As much as I admire and support AARP, of which I am a member, I am a little disappointed in the recent article in AARP Bulletin entitled “Why Drugs Cost so Much” by the editors (May 2017 and online). While I appreciate the attempt to help the American public by tackling this vital issue, I feel that the editorial team could and should have delved a bit more deeply in a few places, which I will outline below. (For a companion blog post on responsibilities of the media, see “News Stories that Don’t Go Far Enough.”)
Overview and Critique
The editors lay out the problem facing American consumers who need and use prescription drugs. Despite widespread complaints from many citizens, and even President Trump when he was a candidate, “the price of pharmaceutical products in the U.S. continues to skyrocket.” The editors provide dramatic examples. In answer to the question of why prices are so high, the editors quote Leigh Purvis, director of health services research for the AARP Public Policy Institute, “The simple answer is because there’s nothing stopping them.” The article also makes the point that “[o]ther countries drive a much harder bargain with drug companies;” the US allows drug companies to set their own prices.
This is all true as it stands. I read the entire article carefully looking for more, however. In my own reading on the topic, I’ve learned several things that the editors do not consider but which, in my opinion, are extremely important to know. For starters:
- It is government legislation that stops drug companies from charging astronomical prices for drugs that people’s lives depend on. While I will deal with this more specifically below, it is important to realize that the “other countries” mentioned control drug prices, and reign in drug companies, through legislation. When the authors say that the US “allows” the companies to set their own prices, it means that we citizens, through our elected representatives, have made laws that “do” the “allowing.” The “allowing” does not come from some shadowy government bureaucracy or by magic: it comes via deliberate law-making.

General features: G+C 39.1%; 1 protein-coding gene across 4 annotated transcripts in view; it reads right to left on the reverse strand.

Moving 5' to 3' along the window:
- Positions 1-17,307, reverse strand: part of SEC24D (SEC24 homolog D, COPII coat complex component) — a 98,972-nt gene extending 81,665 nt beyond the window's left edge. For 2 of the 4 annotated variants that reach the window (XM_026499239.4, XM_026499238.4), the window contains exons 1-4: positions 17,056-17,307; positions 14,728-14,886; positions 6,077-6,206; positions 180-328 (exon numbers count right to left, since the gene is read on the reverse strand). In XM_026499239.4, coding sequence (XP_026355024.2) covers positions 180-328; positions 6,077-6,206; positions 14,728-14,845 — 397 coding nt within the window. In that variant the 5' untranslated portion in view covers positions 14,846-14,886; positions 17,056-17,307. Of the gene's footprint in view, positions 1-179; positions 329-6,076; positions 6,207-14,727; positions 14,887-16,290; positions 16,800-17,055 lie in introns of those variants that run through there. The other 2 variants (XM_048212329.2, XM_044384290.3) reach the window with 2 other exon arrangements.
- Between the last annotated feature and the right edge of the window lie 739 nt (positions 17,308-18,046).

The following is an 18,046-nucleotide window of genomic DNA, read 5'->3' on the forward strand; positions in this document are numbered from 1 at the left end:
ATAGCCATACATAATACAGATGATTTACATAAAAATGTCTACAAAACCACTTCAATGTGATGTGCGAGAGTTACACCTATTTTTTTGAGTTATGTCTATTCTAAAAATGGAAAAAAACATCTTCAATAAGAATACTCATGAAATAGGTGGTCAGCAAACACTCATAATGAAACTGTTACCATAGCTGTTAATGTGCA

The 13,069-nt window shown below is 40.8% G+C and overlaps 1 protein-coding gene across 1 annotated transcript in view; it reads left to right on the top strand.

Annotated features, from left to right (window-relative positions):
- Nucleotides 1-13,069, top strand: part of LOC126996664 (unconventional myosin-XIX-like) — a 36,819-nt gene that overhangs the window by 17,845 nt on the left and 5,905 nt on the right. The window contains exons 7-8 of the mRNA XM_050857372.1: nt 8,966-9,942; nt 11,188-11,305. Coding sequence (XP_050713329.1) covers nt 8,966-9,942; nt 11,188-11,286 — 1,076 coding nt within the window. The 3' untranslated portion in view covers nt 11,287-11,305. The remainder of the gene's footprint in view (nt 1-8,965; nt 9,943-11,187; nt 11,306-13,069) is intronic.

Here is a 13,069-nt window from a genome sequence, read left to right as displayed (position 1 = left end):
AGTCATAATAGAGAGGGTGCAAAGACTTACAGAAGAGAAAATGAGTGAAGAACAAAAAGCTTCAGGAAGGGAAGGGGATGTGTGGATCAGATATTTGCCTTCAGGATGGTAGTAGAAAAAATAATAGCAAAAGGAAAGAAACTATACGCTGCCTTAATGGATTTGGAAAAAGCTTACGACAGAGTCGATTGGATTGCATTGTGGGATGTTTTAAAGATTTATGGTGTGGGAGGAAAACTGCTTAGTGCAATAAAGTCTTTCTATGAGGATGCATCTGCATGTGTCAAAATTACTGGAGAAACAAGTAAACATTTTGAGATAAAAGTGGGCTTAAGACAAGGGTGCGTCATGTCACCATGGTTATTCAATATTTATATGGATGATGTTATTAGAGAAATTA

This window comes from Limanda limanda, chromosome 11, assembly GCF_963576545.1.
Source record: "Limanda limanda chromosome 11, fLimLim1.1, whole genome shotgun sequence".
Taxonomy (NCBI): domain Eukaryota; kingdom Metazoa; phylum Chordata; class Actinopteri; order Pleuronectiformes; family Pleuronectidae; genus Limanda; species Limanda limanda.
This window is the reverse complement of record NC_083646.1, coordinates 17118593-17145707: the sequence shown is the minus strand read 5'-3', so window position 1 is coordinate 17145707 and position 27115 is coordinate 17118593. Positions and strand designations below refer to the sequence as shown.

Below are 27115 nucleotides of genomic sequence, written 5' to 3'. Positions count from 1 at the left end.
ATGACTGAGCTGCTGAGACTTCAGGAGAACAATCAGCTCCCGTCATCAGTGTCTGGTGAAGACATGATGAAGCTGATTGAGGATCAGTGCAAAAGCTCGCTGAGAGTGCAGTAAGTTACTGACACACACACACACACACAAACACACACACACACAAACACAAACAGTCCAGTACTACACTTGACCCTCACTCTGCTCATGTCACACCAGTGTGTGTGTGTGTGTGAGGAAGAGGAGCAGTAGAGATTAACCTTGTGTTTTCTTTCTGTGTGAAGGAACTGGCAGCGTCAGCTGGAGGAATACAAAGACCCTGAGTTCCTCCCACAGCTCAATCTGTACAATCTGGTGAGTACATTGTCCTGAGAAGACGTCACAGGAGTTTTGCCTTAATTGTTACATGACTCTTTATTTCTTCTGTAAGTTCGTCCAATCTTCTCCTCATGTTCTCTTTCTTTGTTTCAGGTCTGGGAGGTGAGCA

- When the editors talk about “other countries,” it would be extremely helpful for Americans to know which countries are being discussed – and how many. Americans might be truly shocked to know that there are at least two dozen countries – our peers, other advanced democracies – that can be cited. The European Medicines Agency (EMA) is the regulatory agency not only for the 28 (soon to be 27) member states of the EU but also Iceland, Leichtenstein, and Norway. The “EU has developed a single market through a standardised system of laws that apply to all its Member States. The same rules and harmonized procedures apply to all the 28 Member States regarding the authorisation of medicines and the supervision of the safety [of] medicines.” With regard to pricing, “Once a marketing authorisation has been granted, decisions about price and reimbursement take place at the level of each Member State considering the potential role and use of the medicine in the context of the national health system of that country.”
The AARP article goes on to rightly discuss the issue of patent rights: “The supply of a newer medicine . . . is controlled entirely by the drug manufacturer that holds the patent rights. That gives the manufacturer a monopoly on the drug for the 20-year life of the patent.” What the authors do not then go on to explain to the American public is that the patent laws changed significantly – by conscious, deliberate federal legislation – in the 1990s. Robert Reich, in Saving Capitalism, explains that, before this time, the Patent Office and the courts determined that “products from nature could not be patented.” The changes made it possible for the Patent Office to renew patents for lifesaving drugs “on the basis of small and insignificant changes to the original drugs that technically make them new and therefore patentable. . . [P]harmacies cannot substitute generic versions of a brand-name drug when it has changed in even the most minor of ways.” As the authors of the AARP article note, the companies “have become adept at coming up with strategies to extend their monopoly on a drug beyond” the patent expiration date. Reich puts this even more bluntly: “[D]rug companies pay the makers of generic drugs to delay their cheaper versions,” resulting in enormous profits for drug companies for both original and generic drugs (Reich, 25). What the AARP authors do not say is that these “pay-for-delay agreements” are banned in Europe! Americans need to be aware of all this!
The AARP article includes a very illuminating chart entitled “The Profits: How pharmaceutical earnings compare” – “operating profit margins of some prominent drug manufacturers, compared with other successful and well-known American companies.” Amgen, Abbvie, Johnson & Johnson, and Roche Holding all ranked higher in 2016 than Alphabet, the parent company of Google!